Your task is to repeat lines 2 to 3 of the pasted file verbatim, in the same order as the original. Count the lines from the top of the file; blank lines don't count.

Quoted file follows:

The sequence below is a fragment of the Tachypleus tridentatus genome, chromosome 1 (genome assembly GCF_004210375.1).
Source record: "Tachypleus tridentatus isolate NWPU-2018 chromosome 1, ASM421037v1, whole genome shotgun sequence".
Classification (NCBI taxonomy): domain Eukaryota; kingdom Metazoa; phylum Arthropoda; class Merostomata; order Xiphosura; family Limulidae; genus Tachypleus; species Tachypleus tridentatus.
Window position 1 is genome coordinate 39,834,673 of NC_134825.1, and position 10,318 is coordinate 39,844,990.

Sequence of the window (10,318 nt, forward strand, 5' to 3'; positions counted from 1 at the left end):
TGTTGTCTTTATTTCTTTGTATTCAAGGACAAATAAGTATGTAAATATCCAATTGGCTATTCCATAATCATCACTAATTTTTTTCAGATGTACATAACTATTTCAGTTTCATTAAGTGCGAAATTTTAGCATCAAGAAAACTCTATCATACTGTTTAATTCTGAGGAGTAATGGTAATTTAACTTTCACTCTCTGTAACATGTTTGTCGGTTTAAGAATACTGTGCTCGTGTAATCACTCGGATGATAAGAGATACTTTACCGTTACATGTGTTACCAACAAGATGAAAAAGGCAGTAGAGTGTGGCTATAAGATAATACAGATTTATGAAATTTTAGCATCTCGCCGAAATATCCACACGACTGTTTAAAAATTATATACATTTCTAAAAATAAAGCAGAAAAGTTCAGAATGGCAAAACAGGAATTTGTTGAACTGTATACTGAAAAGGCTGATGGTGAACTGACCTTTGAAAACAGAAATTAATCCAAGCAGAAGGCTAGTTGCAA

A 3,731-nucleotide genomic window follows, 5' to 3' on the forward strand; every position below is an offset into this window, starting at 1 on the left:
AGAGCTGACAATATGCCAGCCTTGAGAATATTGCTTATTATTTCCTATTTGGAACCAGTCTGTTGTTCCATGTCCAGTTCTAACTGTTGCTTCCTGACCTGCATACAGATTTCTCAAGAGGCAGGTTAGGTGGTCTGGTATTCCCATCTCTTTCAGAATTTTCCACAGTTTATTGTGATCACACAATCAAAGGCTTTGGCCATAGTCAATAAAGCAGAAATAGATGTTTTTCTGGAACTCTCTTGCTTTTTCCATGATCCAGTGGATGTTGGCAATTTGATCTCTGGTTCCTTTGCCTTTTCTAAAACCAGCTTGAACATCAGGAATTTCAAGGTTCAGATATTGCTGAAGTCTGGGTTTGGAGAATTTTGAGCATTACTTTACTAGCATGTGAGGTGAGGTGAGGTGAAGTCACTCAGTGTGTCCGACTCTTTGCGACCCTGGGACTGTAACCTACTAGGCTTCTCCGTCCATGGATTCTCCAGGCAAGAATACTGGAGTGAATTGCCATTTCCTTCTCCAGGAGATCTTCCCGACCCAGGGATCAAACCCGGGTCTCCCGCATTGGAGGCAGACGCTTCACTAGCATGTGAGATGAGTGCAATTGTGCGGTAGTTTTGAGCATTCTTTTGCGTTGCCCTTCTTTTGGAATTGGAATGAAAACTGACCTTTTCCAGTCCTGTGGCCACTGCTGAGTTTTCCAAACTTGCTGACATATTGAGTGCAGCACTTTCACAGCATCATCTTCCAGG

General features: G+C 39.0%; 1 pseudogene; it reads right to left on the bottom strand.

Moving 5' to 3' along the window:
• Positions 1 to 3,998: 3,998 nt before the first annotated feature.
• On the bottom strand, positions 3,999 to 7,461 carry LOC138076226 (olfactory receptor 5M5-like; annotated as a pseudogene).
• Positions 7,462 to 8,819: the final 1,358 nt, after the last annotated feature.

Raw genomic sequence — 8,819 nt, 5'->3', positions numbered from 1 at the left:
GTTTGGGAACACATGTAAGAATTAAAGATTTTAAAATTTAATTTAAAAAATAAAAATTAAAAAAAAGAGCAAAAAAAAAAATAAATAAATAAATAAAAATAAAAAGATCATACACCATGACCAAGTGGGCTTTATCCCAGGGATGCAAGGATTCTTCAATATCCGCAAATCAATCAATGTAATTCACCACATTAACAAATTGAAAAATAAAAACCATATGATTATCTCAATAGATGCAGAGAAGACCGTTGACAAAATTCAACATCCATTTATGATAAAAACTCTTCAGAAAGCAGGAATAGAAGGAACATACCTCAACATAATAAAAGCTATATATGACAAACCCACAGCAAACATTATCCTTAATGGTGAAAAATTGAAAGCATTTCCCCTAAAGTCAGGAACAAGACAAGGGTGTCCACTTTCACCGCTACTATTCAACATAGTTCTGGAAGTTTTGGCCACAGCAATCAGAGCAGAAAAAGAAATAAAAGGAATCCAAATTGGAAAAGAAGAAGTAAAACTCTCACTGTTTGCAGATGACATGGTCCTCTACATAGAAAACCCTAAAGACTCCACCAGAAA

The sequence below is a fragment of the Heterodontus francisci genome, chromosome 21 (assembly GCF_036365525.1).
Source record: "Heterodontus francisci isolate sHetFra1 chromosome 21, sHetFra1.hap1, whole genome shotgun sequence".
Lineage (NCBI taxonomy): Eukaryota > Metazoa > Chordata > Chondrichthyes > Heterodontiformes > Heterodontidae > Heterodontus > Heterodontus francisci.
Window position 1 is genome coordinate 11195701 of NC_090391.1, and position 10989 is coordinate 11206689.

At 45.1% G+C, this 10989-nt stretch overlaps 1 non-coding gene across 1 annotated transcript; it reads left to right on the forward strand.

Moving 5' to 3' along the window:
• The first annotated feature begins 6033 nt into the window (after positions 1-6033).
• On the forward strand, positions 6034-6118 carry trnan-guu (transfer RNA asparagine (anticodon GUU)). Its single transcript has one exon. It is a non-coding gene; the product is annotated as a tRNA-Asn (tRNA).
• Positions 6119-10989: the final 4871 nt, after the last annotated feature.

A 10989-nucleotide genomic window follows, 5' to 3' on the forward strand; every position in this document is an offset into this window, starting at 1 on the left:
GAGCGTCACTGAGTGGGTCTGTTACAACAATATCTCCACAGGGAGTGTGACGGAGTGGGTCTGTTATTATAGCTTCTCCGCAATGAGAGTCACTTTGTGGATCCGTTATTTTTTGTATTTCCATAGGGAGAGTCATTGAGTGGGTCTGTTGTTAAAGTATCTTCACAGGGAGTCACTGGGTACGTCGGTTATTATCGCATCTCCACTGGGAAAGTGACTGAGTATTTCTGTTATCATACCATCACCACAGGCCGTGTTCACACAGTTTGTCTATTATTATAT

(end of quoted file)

Source record: "Tachypleus tridentatus isolate NWPU-2018 chromosome 1, ASM421037v1, whole genome shotgun sequence".
Classification (NCBI taxonomy): domain Eukaryota; kingdom Metazoa; phylum Arthropoda; class Merostomata; order Xiphosura; family Limulidae; genus Tachypleus; species Tachypleus tridentatus.